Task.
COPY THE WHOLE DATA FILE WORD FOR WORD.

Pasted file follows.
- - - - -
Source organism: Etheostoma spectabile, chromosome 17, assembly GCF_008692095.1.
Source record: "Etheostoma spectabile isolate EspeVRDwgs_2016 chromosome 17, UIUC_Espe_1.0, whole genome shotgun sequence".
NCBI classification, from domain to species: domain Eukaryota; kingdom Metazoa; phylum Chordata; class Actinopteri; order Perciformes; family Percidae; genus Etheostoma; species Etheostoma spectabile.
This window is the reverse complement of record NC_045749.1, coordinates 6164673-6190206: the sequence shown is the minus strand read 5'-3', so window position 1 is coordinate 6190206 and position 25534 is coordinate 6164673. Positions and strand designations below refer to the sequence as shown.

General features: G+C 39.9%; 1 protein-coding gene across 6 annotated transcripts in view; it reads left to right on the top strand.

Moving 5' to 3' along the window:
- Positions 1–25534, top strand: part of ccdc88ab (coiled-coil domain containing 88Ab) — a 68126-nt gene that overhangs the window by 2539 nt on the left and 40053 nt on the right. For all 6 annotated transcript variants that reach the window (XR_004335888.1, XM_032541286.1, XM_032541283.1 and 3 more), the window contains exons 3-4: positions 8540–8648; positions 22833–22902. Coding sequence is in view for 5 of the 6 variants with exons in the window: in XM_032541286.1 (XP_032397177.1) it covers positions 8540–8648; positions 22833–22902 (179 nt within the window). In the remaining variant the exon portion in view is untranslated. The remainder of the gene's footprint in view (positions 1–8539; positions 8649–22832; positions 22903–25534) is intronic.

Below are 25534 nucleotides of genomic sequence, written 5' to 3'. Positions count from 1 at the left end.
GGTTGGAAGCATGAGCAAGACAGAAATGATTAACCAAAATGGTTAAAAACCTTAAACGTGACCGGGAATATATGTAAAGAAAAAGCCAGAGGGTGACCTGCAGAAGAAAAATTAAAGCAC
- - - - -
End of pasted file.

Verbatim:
Source organism: Etheostoma spectabile, chromosome 17, assembly GCF_008692095.1.
Source record: "Etheostoma spectabile isolate EspeVRDwgs_2016 chromosome 17, UIUC_Espe_1.0, whole genome shotgun sequence".
NCBI classification, from domain to species: domain Eukaryota; kingdom Metazoa; phylum Chordata; class Actinopteri; order Perciformes; family Percidae; genus Etheostoma; species Etheostoma spectabile.
This window is the reverse complement of record NC_045749.1, coordinates 6164673-6190206: the sequence shown is the minus strand read 5'-3', so window position 1 is coordinate 6190206 and position 25534 is coordinate 6164673. Positions and strand designations below refer to the sequence as shown.

General features: G+C 39.9%; 1 protein-coding gene across 6 annotated transcripts in view; it reads left to right on the top strand.

Moving 5' to 3' along the window:
- Positions 1–25534, top strand: part of ccdc88ab (coiled-coil domain containing 88Ab) — a 68126-nt gene that overhangs the window by 2539 nt on the left and 40053 nt on the right. For all 6 annotated transcript variants that reach the window (XR_004335888.1, XM_032541286.1, XM_032541283.1 and 3 more), the window contains exons 3-4: positions 8540–8648; positions 22833–22902. Coding sequence is in view for 5 of the 6 variants with exons in the window: in XM_032541286.1 (XP_032397177.1) it covers positions 8540–8648; positions 22833–22902 (179 nt within the window). In the remaining variant the exon portion in view is untranslated. The remainder of the gene's footprint in view (positions 1–8539; positions 8649–22832; positions 22903–25534) is intronic.

Below are 25534 nucleotides of genomic sequence, written 5' to 3'. Positions count from 1 at the left end.
GGTTGGAAGCATGAGCAAGACAGAAATGATTAACCAAAATGGTTAAAAACCTTAAACGTGACCGGGAATATATGTAAAGAAAAAGCCAGAGGGTGACCTGCAGAAGAAAAATTAAAGCAC